Wednesday 17 February 2016

Accept yourself, accept your flaws and the best of you will shine

Angeliki writes about finding herself and overcoming depression through small steps in everyday life.

- Angeliki Antoniadou

Six years ago, if one of my close friends confided in me that they were dealing with mental health issues, such as depression or severe anxiety. I would have most likely been one of those annoying and ignorant people who tell you that it’s just a phase and that others have it worse than you. I am extremely embarrassed to admit it, but like so many others, I had an incredibly limited knowledge of what it means to be depressed.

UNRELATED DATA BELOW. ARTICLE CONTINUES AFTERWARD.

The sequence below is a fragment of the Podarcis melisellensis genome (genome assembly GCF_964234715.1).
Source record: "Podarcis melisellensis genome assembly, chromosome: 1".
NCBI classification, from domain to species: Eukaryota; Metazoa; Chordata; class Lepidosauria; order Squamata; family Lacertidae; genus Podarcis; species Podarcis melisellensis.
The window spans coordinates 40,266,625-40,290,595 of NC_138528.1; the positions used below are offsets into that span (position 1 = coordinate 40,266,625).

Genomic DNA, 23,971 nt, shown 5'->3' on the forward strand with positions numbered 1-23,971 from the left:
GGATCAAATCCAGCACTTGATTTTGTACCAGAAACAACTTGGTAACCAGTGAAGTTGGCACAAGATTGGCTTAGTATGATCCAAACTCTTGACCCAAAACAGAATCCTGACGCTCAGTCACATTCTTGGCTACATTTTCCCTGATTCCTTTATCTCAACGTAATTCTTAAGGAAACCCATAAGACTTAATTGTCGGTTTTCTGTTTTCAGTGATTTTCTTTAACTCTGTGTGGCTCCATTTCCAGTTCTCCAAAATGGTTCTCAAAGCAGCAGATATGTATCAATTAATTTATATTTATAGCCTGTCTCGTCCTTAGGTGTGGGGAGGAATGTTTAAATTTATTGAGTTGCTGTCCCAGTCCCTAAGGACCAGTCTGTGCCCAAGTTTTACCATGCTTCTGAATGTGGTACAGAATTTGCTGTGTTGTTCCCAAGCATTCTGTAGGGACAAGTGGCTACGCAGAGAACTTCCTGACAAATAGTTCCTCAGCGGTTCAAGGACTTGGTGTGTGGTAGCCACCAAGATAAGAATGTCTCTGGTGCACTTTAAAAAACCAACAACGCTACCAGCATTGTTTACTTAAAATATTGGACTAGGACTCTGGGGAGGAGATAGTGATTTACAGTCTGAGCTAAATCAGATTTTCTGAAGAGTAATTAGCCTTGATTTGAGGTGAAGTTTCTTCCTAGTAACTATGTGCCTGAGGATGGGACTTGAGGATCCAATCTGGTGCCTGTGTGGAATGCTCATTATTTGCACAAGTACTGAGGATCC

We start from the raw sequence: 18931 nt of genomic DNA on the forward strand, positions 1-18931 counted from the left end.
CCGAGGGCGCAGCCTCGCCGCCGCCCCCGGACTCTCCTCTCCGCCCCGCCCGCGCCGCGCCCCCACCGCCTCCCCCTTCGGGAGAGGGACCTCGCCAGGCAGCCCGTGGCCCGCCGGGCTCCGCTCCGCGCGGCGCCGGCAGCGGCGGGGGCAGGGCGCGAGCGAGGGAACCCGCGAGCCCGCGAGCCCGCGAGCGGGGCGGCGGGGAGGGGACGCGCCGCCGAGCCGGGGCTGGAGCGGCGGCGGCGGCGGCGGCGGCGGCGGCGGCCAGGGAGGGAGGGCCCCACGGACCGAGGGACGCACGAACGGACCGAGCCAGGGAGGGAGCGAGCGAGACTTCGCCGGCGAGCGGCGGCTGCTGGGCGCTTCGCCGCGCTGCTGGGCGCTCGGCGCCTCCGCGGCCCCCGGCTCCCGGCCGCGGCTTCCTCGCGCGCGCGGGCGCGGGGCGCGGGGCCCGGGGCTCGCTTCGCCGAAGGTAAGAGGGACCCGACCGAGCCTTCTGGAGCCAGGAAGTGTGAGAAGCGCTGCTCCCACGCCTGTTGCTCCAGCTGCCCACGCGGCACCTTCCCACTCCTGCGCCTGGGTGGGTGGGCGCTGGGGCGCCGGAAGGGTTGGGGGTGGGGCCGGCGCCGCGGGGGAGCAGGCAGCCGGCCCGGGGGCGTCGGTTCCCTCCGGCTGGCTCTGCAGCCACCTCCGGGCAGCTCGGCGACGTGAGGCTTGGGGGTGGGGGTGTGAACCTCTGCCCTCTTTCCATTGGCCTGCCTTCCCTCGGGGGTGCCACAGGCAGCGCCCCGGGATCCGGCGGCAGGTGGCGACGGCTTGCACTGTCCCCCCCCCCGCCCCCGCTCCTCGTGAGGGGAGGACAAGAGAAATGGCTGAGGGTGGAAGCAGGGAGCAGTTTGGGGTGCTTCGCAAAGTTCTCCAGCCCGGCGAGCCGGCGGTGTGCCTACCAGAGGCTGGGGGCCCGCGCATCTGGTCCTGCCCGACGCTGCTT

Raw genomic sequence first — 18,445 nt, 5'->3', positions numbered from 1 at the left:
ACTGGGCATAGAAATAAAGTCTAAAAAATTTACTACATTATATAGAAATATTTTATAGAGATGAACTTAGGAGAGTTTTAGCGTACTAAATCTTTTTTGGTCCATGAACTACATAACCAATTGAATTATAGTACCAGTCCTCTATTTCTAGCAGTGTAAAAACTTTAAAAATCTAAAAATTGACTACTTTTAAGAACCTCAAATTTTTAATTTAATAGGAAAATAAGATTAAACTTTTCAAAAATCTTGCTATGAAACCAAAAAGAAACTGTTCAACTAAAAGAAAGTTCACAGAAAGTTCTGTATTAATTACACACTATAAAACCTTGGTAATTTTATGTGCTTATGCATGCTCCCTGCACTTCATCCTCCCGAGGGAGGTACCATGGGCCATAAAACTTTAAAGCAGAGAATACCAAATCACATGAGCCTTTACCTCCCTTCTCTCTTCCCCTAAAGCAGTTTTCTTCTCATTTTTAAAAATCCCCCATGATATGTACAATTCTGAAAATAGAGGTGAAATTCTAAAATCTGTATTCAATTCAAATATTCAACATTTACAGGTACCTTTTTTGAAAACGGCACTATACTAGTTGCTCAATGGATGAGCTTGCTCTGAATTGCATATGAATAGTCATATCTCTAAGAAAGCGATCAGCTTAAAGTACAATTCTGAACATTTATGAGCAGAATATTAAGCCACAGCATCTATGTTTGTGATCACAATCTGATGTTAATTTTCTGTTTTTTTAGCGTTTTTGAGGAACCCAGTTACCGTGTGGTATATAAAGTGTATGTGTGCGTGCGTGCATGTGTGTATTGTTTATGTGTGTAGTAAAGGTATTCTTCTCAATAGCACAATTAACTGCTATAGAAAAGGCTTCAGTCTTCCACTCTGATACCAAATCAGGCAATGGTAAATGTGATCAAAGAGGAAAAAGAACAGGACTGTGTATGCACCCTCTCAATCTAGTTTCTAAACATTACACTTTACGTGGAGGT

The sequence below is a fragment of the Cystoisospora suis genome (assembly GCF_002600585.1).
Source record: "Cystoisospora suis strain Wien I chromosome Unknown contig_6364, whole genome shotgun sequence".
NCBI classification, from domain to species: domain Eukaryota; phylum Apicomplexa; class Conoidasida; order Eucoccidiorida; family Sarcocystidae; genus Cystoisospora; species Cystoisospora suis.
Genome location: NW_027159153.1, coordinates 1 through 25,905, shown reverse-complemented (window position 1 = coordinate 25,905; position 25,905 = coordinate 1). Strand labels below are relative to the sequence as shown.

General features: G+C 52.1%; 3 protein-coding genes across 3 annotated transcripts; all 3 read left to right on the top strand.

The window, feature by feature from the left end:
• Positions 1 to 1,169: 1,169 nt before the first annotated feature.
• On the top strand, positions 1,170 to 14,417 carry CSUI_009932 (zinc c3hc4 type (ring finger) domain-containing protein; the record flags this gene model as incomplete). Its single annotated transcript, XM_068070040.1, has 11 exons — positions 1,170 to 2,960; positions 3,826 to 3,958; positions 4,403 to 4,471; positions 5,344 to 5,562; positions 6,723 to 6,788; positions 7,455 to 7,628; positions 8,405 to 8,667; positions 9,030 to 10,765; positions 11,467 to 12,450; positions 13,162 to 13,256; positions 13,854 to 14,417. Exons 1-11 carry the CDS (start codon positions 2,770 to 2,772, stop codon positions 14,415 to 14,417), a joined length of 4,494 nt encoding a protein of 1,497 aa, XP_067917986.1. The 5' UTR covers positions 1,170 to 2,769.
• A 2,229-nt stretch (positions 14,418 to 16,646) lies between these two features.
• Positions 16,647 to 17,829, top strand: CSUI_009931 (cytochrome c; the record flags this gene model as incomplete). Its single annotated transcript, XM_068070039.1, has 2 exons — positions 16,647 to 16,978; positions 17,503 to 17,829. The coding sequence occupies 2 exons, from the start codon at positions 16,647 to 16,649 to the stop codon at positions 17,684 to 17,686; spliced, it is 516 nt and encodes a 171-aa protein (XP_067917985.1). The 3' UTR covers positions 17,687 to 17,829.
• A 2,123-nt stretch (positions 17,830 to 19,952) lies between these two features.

That is, until I started feeling overwhelmed and miserable in my first year at university. At first, I blamed it on missing my family and friends who all lived multiple countries and hundreds of thousands of miles away. I constantly said to myself that my feelings were normal. Everyone feels at least a little overwhelmed by the sheer volume of work expected from students, the need to make new friends, the need to join societies, network and manage their own finances and household. Stress is common among students. I said to myself ‘I will just give it some time, maybe a week, maybe two and then, I will be back to being me.’ I said this to myself every single day when I wouldn’t get out of my small room, wouldn’t shower, would cry listening to music, would miss all my lectures and seminars and stay in bed staring at the ceiling contemplating about how much I have failed in my life.